'An act of love': Family accepts son’s posthumous ASU degree
Sebastían Ramírez Amaya died last year while researching primates in Uganda
Surrounded in a sea of maroon caps and gowns sits Fernando Ramírez Cortes, who is joined by his wife, family and friends who all flew in from around the world. The joyous atmosphere of graduation echoes through Sun Devil Stadium for the annual convocation ceremony for The College of Liberal Arts and Sciences.
And while this is a moment of celebration, it is also marked by loss and sadness for the Ramírez Cortes family as they wait to accept a degree for their son, Sebastían Ramírez Amaya, who died in April 2022 while doing fieldwork.
Ramírez Amaya loved animals from an early age.
“Sebastían had a happy childhood,” recalled his father, Ramírez Cortes. “He was a very active and loving boy. With his twin brother, Simón, he enjoyed growing up in our cottage near Bogota, Colombia, surrounded by animals, including dogs, cows, donkeys and sheep. He especially loved dogs.”
When the family dog, Nikita, went into labor, Ramírez Amaya prepared the dog house for her to deliver her puppies and spent many nights sleeping alongside her. When the puppies arrived, he helped to care for them.
“Dogs loved him,” Ramírez Cortes said.
This early love of animals continued when Ramírez Amaya entered college. He studied biology at the Universidad de Los Andes in Colombia, where he worked alongside primatologist Andres Link. It was while doing fieldwork with Link that Ramírez Amaya was introduced to primates, focusing his first research on the behavior and ecology of wild spider monkeys in Ecuador and Colombia.
“Sebastían was absolutely passionate about working with primates and he decided since his earliest research with monkeys to study their social behavior,” Link recalled. “Since then, Sebastían always had in mind the possibility of comparing aspects of the social behavior of spider monkeys to those of chimpanzees.”
Following his undergraduate studies, Ramírez Amaya decided to pursue a graduate degree in the United States, coming to Arizona State University because of the opportunity to work with some of the world’s leading primatologists at the School of Human Evolution and Social Change and the Institute of Human Origins.
It was at ASU that Ramírez Amaya began working with Kevin Langergraber, an associate professor in the School of Human Evolution and Social Change and research scientist with the Institute of Human Origins. Langergraber also serves as co-director of the Ngogo Chimpanzee Project, located in the Kibale National Park of Uganda.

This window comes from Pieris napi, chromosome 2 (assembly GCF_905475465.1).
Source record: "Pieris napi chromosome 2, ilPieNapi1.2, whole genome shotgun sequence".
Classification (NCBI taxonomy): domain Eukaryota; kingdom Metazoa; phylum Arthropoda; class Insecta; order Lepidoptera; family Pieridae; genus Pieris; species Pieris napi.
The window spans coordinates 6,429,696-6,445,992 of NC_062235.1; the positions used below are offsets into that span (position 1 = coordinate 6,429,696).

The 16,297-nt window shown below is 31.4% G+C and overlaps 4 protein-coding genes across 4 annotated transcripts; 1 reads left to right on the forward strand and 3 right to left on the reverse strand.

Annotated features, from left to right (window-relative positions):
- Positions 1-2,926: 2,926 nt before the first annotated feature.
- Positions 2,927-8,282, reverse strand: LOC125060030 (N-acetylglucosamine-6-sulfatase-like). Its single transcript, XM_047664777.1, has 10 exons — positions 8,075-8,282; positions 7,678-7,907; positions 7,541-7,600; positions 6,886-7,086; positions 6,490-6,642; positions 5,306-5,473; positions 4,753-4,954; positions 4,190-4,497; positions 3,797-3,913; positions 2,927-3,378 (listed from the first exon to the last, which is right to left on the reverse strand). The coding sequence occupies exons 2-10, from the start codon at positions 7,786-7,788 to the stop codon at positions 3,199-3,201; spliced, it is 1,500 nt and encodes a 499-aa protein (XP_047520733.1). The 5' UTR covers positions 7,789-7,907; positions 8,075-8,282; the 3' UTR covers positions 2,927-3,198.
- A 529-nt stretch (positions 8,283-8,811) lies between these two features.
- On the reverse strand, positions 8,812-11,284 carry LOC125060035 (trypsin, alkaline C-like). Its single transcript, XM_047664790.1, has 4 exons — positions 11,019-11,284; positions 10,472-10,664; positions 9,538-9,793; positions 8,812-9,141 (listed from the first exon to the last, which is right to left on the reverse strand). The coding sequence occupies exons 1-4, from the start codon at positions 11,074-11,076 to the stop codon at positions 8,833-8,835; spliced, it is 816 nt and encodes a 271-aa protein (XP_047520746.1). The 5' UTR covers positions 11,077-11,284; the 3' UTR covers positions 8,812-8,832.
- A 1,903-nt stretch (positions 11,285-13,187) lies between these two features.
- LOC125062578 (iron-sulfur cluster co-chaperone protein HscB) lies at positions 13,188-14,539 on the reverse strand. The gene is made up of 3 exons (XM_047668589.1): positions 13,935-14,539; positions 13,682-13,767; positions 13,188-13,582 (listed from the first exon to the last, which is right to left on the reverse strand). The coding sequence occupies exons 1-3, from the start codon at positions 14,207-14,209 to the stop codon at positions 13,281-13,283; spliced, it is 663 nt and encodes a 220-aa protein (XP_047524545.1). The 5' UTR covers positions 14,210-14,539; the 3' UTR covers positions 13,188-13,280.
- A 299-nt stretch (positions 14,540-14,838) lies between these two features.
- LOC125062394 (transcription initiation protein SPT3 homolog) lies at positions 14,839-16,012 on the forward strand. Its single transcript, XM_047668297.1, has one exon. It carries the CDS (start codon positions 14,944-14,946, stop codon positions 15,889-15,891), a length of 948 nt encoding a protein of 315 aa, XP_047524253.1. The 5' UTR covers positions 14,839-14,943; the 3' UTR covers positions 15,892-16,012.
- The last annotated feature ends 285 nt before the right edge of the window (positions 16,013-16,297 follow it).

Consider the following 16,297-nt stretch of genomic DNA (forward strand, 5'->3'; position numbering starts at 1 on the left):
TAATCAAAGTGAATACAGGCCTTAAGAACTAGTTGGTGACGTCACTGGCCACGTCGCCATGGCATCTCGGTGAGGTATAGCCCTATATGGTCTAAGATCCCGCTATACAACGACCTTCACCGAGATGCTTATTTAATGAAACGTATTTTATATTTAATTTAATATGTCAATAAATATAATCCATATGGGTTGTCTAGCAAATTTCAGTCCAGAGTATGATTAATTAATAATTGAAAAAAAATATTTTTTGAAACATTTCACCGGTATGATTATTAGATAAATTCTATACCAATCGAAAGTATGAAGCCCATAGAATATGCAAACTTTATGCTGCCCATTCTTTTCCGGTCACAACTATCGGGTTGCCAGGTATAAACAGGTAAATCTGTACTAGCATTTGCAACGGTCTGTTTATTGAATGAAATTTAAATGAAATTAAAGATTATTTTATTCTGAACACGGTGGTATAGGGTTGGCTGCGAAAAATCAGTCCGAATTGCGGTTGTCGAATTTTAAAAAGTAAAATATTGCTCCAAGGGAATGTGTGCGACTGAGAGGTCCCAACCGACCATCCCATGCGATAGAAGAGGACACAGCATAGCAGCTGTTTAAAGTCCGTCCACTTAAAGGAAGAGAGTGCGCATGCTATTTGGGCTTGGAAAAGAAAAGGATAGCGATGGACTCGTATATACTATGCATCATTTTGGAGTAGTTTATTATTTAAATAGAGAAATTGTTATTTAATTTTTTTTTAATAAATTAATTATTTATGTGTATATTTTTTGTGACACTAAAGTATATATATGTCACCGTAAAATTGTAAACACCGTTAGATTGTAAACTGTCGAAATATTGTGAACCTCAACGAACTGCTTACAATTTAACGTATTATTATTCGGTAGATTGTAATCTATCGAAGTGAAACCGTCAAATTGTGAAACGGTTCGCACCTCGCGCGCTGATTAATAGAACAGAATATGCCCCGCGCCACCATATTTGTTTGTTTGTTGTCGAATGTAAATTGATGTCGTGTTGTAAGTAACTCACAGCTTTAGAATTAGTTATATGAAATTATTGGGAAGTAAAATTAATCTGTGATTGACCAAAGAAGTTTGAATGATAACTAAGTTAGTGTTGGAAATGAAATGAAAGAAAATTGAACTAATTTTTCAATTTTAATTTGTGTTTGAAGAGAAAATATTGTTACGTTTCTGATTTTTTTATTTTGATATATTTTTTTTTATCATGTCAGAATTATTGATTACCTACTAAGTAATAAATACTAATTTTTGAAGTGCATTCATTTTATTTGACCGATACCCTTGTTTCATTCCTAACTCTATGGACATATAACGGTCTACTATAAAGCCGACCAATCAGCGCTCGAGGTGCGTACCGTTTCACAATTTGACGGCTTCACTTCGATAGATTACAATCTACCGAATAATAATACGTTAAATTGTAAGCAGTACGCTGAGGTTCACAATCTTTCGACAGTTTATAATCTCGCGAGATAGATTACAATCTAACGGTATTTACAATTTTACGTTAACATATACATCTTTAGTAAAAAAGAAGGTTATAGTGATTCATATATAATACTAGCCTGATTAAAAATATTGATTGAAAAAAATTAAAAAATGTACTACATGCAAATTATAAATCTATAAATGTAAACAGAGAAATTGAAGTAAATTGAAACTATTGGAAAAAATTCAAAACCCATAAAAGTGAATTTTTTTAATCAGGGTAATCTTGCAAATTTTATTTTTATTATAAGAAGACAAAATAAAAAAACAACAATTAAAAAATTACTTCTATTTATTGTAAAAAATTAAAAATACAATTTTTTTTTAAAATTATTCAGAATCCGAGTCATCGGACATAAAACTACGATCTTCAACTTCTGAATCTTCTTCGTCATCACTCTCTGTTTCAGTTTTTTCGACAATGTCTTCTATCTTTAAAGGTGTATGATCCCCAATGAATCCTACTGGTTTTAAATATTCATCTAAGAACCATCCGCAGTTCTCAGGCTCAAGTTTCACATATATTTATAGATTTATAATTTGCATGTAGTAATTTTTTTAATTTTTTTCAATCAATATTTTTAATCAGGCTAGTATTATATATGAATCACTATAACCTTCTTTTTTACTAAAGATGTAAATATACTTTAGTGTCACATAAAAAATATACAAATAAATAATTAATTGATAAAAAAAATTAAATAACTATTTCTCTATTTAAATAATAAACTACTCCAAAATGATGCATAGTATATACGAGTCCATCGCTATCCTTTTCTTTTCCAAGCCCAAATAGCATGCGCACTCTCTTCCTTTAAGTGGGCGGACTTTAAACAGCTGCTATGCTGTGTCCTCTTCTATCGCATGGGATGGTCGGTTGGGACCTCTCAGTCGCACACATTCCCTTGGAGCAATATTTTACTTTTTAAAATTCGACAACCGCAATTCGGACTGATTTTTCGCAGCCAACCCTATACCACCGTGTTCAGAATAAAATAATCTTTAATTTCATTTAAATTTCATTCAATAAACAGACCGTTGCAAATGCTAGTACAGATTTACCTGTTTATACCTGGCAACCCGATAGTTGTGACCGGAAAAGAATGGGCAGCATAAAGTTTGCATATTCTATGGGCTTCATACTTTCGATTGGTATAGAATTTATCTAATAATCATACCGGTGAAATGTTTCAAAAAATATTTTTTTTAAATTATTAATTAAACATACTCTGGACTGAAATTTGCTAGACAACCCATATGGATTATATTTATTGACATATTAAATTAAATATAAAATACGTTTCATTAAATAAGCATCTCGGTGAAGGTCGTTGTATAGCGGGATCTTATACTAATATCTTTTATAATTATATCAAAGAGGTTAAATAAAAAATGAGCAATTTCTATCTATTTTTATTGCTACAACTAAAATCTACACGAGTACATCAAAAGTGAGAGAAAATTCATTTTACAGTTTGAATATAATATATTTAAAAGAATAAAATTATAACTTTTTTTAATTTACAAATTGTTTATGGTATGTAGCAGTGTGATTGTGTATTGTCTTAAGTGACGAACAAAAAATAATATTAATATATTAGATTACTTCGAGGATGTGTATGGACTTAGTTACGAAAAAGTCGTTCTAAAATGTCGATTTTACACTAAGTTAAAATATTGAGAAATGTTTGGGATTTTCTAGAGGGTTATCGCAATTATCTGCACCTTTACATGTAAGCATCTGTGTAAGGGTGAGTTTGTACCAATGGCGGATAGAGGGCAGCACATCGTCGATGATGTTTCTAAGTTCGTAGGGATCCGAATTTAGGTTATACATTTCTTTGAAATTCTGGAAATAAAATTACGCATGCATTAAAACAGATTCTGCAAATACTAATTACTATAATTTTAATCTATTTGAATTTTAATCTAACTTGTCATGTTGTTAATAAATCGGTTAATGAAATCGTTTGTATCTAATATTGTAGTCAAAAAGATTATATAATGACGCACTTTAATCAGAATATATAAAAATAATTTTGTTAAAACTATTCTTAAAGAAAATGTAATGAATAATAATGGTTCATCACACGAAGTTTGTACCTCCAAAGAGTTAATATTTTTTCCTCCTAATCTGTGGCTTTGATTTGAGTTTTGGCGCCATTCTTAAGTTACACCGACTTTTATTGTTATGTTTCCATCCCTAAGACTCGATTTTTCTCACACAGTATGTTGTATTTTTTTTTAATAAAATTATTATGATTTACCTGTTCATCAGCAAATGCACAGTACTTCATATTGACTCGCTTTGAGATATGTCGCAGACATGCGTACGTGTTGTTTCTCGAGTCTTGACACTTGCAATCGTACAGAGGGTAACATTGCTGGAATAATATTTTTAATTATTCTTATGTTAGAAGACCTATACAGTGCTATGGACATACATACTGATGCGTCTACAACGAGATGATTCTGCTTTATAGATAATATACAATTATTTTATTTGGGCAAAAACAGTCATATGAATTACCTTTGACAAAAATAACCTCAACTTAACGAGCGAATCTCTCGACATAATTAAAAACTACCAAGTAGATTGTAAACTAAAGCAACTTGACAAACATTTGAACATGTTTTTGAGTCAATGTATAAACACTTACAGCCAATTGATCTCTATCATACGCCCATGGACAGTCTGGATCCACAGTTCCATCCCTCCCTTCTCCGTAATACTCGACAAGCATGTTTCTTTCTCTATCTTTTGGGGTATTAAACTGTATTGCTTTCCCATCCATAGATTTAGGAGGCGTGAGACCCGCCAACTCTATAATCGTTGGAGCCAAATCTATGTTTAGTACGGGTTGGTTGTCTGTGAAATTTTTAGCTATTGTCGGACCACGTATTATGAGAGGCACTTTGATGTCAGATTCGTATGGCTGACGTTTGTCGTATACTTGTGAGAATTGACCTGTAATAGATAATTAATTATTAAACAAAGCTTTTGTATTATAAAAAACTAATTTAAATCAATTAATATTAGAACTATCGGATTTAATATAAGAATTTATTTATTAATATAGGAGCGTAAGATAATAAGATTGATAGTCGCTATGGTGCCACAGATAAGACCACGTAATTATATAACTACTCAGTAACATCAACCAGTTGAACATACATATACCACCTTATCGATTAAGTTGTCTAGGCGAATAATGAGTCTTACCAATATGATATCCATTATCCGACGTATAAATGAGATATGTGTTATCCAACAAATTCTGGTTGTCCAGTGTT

Sebastían Ramírez Amaya was conducting fieldwork in Kibale National Park in western Uganda, where he was observing social relationships between adult male and female chimpanzees.Photo courtesy School of Human Evolution and Social Change
Ramírez Amaya is pictured here observing spider monkeys in Ecuador.Photo courtesy School of Human Evolution and Social Change
Ramírez Amaya, pictured here climbing over trees in the Kibale National Park, loved learning about the forest just as much as he did the Ngogo chimpanzees.Photo courtesy School of Human Evolution and Social Change
Cannonball, a young adult male, is one of serveral chimpanzees that Ramírez Amaya was observing for his research.Photo courtesy School of Human Evolution and Social Change
Damien, a Ngogo chimpanzee, was photographed by Ramírez Amaya as part of his research in Uganda.Photo courtesy School of Human Evolution and Social Change
Ngogo chimpanzees Garrison (left) and Rollins were described by Ramírez Amaya as being vigilant in this moment.Photo courtesy School of Human Evolution and Social Change
Ngogo chimpanzee Haden (left) and Christine relax after a grooming session, observed by Ramírez Amaya.Photo courtesy School of Human Evolution and Social Change
In the forest of the Kibale National Park, Ramírez Amaya aimed to study social interactions of the Ngogo chimpanzees that occur between males and females. He was also working to gather genetic data from feces to identify which males produced offspring with which females, as well as physiological data from urine to assess biological markers for different hormones.
It was this environment, surrounded by primates and the forest, that Ramírez Amaya loved.